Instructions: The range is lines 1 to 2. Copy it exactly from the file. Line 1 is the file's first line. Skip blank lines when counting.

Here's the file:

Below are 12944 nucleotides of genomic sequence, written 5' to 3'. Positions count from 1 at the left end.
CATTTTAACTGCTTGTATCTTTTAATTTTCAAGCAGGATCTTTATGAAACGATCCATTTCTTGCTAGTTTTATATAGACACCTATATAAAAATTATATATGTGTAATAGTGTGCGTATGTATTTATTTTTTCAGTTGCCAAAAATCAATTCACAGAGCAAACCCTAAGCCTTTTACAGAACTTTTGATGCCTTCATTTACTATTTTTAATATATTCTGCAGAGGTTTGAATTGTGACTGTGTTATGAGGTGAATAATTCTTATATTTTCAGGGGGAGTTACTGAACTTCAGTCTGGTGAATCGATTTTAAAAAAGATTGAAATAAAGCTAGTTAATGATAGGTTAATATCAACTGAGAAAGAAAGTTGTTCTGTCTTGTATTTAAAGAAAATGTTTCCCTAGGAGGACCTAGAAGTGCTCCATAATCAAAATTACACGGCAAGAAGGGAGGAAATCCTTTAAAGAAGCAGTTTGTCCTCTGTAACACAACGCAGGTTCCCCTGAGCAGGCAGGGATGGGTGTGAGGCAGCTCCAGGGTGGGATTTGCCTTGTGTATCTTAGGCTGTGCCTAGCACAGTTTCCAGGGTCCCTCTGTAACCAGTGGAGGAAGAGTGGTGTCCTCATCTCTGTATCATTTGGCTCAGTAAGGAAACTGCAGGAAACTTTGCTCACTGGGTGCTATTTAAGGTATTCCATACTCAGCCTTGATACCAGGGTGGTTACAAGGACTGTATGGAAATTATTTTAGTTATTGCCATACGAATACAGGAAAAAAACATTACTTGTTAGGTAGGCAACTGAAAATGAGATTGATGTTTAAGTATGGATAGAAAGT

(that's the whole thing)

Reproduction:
Below are 12944 nucleotides of genomic sequence, written 5' to 3'. Positions count from 1 at the left end.
CATTTTAACTGCTTGTATCTTTTAATTTTCAAGCAGGATCTTTATGAAACGATCCATTTCTTGCTAGTTTTATATAGACACCTATATAAAAATTATATATGTGTAATAGTGTGCGTATGTATTTATTTTTTCAGTTGCCAAAAATCAATTCACAGAGCAAACCCTAAGCCTTTTACAGAACTTTTGATGCCTTCATTTACTATTTTTAATATATTCTGCAGAGGTTTGAATTGTGACTGTGTTATGAGGTGAATAATTCTTATATTTTCAGGGGGAGTTACTGAACTTCAGTCTGGTGAATCGATTTTAAAAAAGATTGAAATAAAGCTAGTTAATGATAGGTTAATATCAACTGAGAAAGAAAGTTGTTCTGTCTTGTATTTAAAGAAAATGTTTCCCTAGGAGGACCTAGAAGTGCTCCATAATCAAAATTACACGGCAAGAAGGGAGGAAATCCTTTAAAGAAGCAGTTTGTCCTCTGTAACACAACGCAGGTTCCCCTGAGCAGGCAGGGATGGGTGTGAGGCAGCTCCAGGGTGGGATTTGCCTTGTGTATCTTAGGCTGTGCCTAGCACAGTTTCCAGGGTCCCTCTGTAACCAGTGGAGGAAGAGTGGTGTCCTCATCTCTGTATCATTTGGCTCAGTAAGGAAACTGCAGGAAACTTTGCTCACTGGGTGCTATTTAAGGTATTCCATACTCAGCCTTGATACCAGGGTGGTTACAAGGACTGTATGGAAATTATTTTAGTTATTGCCATACGAATACAGGAAAAAAACATTACTTGTTAGGTAGGCAACTGAAAATGAGATTGATGTTTAAGTATGGATAGAAAGT